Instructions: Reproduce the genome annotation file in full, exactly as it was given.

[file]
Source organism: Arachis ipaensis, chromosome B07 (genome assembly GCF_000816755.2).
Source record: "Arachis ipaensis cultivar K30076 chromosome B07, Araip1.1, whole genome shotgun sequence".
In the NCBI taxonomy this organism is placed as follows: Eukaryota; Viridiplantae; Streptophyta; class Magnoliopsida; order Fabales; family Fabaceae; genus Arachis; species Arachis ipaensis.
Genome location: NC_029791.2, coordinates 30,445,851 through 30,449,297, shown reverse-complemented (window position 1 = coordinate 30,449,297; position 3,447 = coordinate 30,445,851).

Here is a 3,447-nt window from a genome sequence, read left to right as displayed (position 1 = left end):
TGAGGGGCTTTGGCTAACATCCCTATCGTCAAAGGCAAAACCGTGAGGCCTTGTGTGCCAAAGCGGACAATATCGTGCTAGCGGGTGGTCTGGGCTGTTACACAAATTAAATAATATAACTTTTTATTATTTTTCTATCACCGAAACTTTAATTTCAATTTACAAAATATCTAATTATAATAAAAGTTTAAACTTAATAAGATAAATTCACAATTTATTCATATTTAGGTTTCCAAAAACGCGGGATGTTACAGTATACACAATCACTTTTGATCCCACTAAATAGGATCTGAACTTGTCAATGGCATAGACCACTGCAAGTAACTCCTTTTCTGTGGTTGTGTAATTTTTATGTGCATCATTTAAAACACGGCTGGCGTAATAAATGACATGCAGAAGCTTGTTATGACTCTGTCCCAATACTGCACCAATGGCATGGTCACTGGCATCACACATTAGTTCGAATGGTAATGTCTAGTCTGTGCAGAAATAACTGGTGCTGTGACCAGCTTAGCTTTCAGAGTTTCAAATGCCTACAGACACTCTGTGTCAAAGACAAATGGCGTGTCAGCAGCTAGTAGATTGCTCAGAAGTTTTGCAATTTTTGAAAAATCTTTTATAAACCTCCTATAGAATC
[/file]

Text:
Source organism: Arachis ipaensis, chromosome B07 (genome assembly GCF_000816755.2).
Source record: "Arachis ipaensis cultivar K30076 chromosome B07, Araip1.1, whole genome shotgun sequence".
In the NCBI taxonomy this organism is placed as follows: Eukaryota; Viridiplantae; Streptophyta; class Magnoliopsida; order Fabales; family Fabaceae; genus Arachis; species Arachis ipaensis.
Genome location: NC_029791.2, coordinates 30,445,851 through 30,449,297, shown reverse-complemented (window position 1 = coordinate 30,449,297; position 3,447 = coordinate 30,445,851).

Here is a 3,447-nt window from a genome sequence, read left to right as displayed (position 1 = left end):
TGAGGGGCTTTGGCTAACATCCCTATCGTCAAAGGCAAAACCGTGAGGCCTTGTGTGCCAAAGCGGACAATATCGTGCTAGCGGGTGGTCTGGGCTGTTACACAAATTAAATAATATAACTTTTTATTATTTTTCTATCACCGAAACTTTAATTTCAATTTACAAAATATCTAATTATAATAAAAGTTTAAACTTAATAAGATAAATTCACAATTTATTCATATTTAGGTTTCCAAAAACGCGGGATGTTACAGTATACACAATCACTTTTGATCCCACTAAATAGGATCTGAACTTGTCAATGGCATAGACCACTGCAAGTAACTCCTTTTCTGTGGTTGTGTAATTTTTATGTGCATCATTTAAAACACGGCTGGCGTAATAAATGACATGCAGAAGCTTGTTATGACTCTGTCCCAATACTGCACCAATGGCATGGTCACTGGCATCACACATTAGTTCGAATGGTAATGTCTAGTCTGTGCAGAAATAACTGGTGCTGTGACCAGCTTAGCTTTCAGAGTTTCAAATGCCTACAGACACTCTGTGTCAAAGACAAATGGCGTGTCAGCAGCTAGTAGATTGCTCAGAAGTTTTGCAATTTTTGAAAAATCTTTTATAAACCTCCTATAGAATC